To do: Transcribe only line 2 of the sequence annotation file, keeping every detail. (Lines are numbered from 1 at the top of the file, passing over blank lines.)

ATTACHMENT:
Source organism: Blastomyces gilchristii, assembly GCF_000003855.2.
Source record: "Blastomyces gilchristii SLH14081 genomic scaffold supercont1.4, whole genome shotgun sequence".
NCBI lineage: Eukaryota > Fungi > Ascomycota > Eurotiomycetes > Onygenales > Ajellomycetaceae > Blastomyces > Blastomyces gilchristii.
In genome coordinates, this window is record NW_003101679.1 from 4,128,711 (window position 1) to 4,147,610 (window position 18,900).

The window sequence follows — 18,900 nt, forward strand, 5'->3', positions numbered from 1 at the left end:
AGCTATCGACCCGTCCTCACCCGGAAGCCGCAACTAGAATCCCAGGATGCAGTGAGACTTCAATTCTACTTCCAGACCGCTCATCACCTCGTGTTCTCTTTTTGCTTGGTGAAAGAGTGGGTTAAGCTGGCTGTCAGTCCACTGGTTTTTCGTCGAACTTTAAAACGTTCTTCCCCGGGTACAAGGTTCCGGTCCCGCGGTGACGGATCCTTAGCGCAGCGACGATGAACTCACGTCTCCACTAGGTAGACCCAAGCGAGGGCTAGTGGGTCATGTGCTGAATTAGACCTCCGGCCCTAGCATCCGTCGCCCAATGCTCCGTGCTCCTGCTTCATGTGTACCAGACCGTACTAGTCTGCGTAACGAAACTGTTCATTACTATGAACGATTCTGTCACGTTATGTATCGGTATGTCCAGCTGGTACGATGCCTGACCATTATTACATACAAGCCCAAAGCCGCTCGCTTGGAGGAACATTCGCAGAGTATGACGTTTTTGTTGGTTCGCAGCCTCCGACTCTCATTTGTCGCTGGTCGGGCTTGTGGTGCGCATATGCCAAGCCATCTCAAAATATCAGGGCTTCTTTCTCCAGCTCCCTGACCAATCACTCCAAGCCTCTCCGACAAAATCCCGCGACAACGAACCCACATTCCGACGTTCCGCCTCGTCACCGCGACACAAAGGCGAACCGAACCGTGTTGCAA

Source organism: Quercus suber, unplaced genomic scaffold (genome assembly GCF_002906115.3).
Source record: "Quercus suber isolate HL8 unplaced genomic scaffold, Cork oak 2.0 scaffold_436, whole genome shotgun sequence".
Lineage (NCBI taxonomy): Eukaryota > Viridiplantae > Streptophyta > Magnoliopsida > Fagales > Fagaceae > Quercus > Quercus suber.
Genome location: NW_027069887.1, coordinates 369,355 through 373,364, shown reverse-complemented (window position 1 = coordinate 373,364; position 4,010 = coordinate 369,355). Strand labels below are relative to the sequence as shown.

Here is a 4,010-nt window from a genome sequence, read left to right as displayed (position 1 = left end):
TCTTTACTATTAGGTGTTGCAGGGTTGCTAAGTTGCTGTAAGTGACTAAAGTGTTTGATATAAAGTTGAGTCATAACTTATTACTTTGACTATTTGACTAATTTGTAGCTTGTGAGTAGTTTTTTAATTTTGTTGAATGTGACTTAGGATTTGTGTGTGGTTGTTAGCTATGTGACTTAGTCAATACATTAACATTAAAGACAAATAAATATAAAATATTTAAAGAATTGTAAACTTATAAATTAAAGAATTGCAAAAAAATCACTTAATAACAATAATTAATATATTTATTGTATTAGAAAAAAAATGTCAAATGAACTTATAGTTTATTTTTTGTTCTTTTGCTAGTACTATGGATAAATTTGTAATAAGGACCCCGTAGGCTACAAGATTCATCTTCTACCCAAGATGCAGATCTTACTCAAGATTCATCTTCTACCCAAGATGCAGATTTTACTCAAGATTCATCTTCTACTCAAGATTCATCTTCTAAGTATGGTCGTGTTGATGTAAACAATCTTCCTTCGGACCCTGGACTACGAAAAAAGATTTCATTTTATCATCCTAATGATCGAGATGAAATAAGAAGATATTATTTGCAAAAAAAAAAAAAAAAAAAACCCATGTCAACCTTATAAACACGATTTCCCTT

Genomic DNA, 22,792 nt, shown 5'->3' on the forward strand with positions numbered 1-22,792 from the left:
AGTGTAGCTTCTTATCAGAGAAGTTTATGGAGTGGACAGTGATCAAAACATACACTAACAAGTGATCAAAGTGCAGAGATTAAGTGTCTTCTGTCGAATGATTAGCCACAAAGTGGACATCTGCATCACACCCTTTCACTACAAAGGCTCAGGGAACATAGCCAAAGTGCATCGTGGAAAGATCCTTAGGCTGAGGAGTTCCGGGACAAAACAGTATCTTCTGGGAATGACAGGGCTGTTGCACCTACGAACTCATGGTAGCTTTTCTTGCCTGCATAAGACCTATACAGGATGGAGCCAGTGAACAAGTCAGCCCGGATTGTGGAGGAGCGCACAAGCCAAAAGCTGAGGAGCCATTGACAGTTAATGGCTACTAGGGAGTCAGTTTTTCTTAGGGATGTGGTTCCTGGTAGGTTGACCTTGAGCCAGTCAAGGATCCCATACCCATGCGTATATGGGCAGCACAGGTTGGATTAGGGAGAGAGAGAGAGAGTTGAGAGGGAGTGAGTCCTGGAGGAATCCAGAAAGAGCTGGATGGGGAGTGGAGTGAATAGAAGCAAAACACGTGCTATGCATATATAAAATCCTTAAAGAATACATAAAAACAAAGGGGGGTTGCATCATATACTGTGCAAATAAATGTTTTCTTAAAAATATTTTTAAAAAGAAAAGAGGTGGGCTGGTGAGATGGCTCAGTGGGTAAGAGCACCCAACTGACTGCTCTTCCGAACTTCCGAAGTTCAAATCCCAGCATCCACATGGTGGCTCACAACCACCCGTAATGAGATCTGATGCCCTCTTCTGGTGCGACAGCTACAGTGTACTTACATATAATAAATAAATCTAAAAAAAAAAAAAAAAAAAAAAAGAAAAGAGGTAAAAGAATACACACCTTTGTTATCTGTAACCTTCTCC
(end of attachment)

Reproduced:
Source record: "Blastomyces gilchristii SLH14081 genomic scaffold supercont1.4, whole genome shotgun sequence".